Disappearing Dollars Compound Default Threat: Argentina Credit

Argentina’s cash hoard is falling at the fastest pace since 2006, depriving the government of the dollars its needs to pay bondholders as depositors rush to yank money from their savings.

Central bank reserves fell $1.6 billion this year to a five-year low of $41.7 billion as investors await a U.S. court ruling on whether the nation has to pay $1.3 billion to holdout creditors left over from its 2001 default. The extra yield investors demand to hold Argentine debt instead of U.S Treasuries jumped 2.66 percentage points to 12.57 percentage points this year, according to JPMorgan Chase & Co. That’s more than six times the premium that Brazil and Mexico pay.

Argentina told an appeals court yesterday that it won’t voluntarily comply with rulings that might force it to pay the holdouts and a decision in favor of the creditors would open it up to more than $43 billion in additional claims. Reserves that the country uses to pay foreign debt have tumbled as depositors pulled almost half their dollars from banks in the past 16 months on concern Argentina will seize their savings and convert them into pesos, according to Maximiliano Castillo, a former manager at the central bank.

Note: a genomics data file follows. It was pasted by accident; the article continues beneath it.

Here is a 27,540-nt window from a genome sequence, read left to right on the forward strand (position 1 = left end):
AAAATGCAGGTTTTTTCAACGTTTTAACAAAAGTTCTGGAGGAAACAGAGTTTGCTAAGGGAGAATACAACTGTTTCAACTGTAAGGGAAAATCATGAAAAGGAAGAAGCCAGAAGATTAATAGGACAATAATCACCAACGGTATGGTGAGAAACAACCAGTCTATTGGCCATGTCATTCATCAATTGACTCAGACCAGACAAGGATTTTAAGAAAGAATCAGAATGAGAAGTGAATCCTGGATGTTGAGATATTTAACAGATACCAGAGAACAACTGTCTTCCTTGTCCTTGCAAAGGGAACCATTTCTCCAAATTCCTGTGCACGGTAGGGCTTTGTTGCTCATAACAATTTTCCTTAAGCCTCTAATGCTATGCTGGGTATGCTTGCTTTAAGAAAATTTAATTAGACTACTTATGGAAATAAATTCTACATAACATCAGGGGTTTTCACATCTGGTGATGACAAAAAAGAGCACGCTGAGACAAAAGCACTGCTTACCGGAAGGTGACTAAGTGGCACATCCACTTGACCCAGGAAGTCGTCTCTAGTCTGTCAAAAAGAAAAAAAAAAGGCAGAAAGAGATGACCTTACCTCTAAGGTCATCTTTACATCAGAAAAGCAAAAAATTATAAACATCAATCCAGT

“The situation has started to become critical, the level of reserves is worrisome.” said Aldo Pignanelli, a former central bank president. “I don’t think the government has a clear idea on how to stem this hemorrhaging.”

New Crisis

The central bank declined to comment on the drop in reserves and outlook for the rest of the year.

Jonathan Blackman, a lawyer for the South American nation, yesterday challenged a lower-court order that obliges Argentina to pay the defaulted bonds whenever it makes payments on restructured debt. The order violates Argentina’s sovereignty, exposes it to the possibility of a new financial crisis and threatens efforts by other countries to restructure overwhelming sovereign debt, Blackman told the three-judge panel.

Argentina “won’t voluntarily comply” with the rulings if the appeals court upholds them, Blackman said. “If that’s the confrontation the court seeks with the injunctions, that is the court’s decision.”

The yield on Argentina’s 2017 bonds issued under New York law during the 2010 restructuring surged 4.02 percentage points to 19.72 percent at 3:54 p.m. in New York, according to data compiled by Bloomberg. The price fell 9.62 cents, the most since Oct. 26, to 69.37 cents on the dollar.

Deposits Decline

The government has tapped more than $30 billion to pay debt since 2010, according to central bank President Mercedes Marco del Pont. Fernandez has earmarked $8 billion for the same purpose this year, according to the 2013 budget.

Pignanelli, now a director of Buenos Aires-based research company Saver, said he expects reserves to fall to less than $40 billion by the end of this year.

Dollar bank deposits fell to a four-year low of $7.6 billion on Feb. 8, accounting for 16 percent of central bank reserves, according to latest data from the monetary authority. When Fernandez was re-elected in October 2011, the deposits stood at $14.8 billion, or 31 percent of reserves.